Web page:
(LT)>> I had to point the camera at the guys on the wall.

A little bit to the left, a little bit to the right, a little bit to the right. Yep she's lined up perfect.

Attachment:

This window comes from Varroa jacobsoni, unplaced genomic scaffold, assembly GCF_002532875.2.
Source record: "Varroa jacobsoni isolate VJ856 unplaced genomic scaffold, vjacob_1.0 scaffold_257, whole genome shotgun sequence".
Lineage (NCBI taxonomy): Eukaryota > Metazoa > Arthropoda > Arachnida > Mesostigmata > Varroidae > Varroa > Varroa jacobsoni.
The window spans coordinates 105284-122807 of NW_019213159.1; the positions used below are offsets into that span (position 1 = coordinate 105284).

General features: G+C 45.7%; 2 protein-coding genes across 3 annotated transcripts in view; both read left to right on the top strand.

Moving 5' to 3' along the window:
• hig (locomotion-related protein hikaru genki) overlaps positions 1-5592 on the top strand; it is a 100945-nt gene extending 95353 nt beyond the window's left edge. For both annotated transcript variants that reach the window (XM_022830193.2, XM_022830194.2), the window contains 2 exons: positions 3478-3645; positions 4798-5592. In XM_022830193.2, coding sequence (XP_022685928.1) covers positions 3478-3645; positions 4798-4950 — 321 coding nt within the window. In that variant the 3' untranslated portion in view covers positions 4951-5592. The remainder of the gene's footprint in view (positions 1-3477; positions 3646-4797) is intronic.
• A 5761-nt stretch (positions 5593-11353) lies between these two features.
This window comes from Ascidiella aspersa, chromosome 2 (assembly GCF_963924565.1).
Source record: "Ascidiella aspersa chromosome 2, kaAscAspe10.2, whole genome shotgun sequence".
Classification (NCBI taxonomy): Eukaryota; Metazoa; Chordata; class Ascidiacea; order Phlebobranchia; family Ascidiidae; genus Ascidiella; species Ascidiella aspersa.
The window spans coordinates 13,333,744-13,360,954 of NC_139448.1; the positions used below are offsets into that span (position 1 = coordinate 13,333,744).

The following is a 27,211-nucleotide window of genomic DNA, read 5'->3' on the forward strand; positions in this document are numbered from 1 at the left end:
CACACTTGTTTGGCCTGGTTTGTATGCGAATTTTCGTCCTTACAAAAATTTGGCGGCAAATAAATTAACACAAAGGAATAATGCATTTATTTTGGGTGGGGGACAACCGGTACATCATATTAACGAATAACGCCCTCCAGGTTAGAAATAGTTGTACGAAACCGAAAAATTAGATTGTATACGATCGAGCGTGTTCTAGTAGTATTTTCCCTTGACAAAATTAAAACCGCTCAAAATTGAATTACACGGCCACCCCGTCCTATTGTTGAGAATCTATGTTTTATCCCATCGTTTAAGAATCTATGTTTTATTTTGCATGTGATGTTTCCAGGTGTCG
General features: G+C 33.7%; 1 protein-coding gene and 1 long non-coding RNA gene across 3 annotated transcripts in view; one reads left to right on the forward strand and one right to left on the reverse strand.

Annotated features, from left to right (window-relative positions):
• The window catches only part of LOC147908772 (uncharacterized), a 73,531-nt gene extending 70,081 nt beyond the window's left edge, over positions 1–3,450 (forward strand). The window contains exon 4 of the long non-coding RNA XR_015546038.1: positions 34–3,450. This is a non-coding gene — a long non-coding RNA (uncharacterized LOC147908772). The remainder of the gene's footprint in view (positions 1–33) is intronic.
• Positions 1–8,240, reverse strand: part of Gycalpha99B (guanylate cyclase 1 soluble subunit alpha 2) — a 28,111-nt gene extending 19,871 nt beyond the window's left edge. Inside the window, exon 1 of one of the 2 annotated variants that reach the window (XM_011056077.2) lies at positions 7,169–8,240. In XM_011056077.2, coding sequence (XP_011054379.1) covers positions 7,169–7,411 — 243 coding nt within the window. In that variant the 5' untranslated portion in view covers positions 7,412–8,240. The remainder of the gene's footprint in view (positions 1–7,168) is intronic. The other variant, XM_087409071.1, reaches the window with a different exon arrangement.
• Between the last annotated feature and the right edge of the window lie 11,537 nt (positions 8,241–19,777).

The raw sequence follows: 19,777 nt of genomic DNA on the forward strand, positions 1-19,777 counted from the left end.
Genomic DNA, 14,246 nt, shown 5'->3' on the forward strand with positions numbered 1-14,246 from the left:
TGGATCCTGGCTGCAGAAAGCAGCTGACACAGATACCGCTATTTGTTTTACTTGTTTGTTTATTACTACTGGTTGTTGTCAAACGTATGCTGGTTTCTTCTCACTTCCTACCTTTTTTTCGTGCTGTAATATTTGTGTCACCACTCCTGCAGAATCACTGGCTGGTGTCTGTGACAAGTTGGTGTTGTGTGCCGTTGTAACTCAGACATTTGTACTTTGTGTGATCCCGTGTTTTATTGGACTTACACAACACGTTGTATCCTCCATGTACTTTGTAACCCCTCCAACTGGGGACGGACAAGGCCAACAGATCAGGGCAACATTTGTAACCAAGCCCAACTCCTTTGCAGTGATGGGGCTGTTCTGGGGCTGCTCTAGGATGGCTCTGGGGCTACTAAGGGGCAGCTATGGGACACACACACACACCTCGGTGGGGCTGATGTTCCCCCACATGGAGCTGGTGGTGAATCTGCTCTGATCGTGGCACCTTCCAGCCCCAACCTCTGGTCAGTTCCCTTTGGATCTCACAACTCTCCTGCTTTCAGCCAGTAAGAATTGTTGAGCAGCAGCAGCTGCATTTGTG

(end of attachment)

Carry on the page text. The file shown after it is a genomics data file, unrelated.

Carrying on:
As power makes its way from the engine to the rear tires it first has to pass through a differential. Now this is kind of basic information but the reason we need a differential is because when you go around corners the inside wheel always spins at a slower speed than the outside. Now if you didn't have a differential the inside wheel would just be skidding along. From the factory our truck was equipped with an open differential. Now this is the most basic style that there is and it does nothing for high performance driving. Now if you ever encounter a loss of traction when you're on the power only one wheel is going to spin and you're not going anywhere. So we're gonna be replacing it along with everything else that inside our rear axle with parts that we got from Summit Racing dot com. Now for the differential we started out with a Detroit True Track. Now this is a helical gear style limited slip differential, and it's great for high performance driving because it applies nice even split torque between both rear wheels, but it still allows for that differential of speed while you're cornering. Now for the gear set we chose a 4.11 to one ratio, which is going to provide a nice blend between acceleration and a lower r-p-m when you're cruising down the highway. We picked up a forged pinion yoke, some new axle shafts with a five on five bolt pattern that'll match the front, a master install kit which comes with all the bearings, shims, seals, and hardware that we'll need to complete the installation, along with a new TA Performance diff cover that has these reinforcement caps that'll go on to the bearings and help keep everything in place. Our first order of business is to get the ring gear onto the new carrier.